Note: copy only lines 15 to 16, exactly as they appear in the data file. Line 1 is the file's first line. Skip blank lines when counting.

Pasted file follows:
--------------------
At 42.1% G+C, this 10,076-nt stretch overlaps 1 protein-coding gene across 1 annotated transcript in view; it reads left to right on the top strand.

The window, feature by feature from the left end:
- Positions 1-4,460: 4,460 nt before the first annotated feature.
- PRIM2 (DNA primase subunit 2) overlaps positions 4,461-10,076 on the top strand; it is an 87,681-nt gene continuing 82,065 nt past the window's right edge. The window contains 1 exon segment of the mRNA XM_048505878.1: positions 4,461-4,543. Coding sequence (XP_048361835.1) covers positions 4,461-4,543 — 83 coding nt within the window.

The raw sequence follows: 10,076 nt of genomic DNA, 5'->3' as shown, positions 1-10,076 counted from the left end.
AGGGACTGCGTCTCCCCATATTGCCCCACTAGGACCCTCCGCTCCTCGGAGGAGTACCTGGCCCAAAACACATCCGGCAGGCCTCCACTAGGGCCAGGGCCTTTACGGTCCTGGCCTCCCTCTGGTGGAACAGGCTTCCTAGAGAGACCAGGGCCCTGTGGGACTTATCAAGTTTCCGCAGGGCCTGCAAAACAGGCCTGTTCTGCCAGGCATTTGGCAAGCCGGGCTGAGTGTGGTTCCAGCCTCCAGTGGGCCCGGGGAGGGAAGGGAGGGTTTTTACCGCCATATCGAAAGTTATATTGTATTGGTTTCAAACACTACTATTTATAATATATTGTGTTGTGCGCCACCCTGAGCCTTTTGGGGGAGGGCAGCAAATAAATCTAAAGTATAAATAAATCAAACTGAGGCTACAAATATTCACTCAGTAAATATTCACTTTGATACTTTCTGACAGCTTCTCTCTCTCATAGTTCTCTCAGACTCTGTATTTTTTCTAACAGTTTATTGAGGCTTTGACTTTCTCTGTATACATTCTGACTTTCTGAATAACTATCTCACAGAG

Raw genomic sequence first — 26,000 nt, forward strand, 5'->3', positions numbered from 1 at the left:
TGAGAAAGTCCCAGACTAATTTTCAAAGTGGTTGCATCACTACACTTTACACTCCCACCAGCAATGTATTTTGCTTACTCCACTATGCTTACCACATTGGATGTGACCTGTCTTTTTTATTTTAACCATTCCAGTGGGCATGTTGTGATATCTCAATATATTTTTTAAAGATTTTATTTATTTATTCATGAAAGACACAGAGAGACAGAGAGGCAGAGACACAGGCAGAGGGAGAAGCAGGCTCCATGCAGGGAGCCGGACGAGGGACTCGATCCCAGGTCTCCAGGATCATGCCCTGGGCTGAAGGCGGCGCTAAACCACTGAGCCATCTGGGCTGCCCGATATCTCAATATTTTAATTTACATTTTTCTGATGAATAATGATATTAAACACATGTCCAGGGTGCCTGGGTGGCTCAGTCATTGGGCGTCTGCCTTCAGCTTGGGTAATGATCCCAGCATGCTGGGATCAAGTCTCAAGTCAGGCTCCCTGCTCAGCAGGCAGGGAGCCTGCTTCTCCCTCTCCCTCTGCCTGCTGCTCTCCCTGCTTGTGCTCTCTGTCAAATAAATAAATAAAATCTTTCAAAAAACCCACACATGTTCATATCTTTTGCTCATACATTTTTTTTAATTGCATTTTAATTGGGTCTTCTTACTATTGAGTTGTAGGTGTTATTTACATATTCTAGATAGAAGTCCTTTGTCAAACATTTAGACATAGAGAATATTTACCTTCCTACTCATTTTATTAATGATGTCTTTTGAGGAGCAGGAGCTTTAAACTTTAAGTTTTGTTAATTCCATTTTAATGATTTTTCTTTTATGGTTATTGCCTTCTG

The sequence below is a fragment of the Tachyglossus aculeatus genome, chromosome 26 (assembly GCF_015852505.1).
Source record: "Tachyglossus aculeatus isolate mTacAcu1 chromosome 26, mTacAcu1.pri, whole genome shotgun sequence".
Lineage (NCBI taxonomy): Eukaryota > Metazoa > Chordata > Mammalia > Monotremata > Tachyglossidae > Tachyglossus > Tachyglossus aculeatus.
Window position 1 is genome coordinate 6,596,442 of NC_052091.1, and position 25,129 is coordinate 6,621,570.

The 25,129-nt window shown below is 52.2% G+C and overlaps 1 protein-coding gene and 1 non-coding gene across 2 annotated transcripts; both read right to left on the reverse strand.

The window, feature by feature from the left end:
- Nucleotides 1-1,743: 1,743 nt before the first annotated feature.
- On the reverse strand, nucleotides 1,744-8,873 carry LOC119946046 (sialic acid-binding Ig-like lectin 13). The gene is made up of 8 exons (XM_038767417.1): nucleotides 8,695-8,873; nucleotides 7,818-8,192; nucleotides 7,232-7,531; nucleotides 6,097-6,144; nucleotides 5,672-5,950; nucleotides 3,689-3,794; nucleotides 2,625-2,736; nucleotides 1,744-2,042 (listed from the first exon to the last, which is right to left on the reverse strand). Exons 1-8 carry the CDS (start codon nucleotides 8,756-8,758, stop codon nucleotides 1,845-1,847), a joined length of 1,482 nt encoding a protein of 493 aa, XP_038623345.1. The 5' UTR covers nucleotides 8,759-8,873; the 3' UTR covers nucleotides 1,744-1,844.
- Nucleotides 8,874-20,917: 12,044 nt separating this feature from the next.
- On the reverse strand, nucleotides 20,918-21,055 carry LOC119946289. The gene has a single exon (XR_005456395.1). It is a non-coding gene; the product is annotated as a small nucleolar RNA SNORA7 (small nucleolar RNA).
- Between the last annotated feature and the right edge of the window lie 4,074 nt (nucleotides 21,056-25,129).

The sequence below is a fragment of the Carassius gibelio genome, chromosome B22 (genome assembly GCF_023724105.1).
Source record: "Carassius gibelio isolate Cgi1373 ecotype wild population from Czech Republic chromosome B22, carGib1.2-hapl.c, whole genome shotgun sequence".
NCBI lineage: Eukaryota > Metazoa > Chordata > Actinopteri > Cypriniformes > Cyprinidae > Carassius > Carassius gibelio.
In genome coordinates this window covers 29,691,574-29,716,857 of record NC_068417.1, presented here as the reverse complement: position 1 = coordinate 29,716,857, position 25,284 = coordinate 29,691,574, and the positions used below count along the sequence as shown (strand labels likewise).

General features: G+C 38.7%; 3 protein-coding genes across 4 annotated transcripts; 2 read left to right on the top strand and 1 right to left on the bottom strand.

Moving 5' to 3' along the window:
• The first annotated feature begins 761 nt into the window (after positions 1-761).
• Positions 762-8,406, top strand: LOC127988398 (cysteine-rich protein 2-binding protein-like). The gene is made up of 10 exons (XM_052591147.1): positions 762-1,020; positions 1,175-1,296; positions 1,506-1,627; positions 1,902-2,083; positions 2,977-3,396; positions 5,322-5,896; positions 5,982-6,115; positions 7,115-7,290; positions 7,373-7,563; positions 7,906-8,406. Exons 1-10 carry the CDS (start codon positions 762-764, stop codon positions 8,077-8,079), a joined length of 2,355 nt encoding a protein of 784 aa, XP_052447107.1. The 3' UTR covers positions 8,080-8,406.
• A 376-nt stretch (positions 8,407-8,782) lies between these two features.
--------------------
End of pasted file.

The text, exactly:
- Nucleotides 1-1,743: 1,743 nt before the first annotated feature.
- On the reverse strand, nucleotides 1,744-8,873 carry LOC119946046 (sialic acid-binding Ig-like lectin 13). The gene is made up of 8 exons (XM_038767417.1): nucleotides 8,695-8,873; nucleotides 7,818-8,192; nucleotides 7,232-7,531; nucleotides 6,097-6,144; nucleotides 5,672-5,950; nucleotides 3,689-3,794; nucleotides 2,625-2,736; nucleotides 1,744-2,042 (listed from the first exon to the last, which is right to left on the reverse strand). Exons 1-8 carry the CDS (start codon nucleotides 8,756-8,758, stop codon nucleotides 1,845-1,847), a joined length of 1,482 nt encoding a protein of 493 aa, XP_038623345.1. The 5' UTR covers nucleotides 8,759-8,873; the 3' UTR covers nucleotides 1,744-1,844.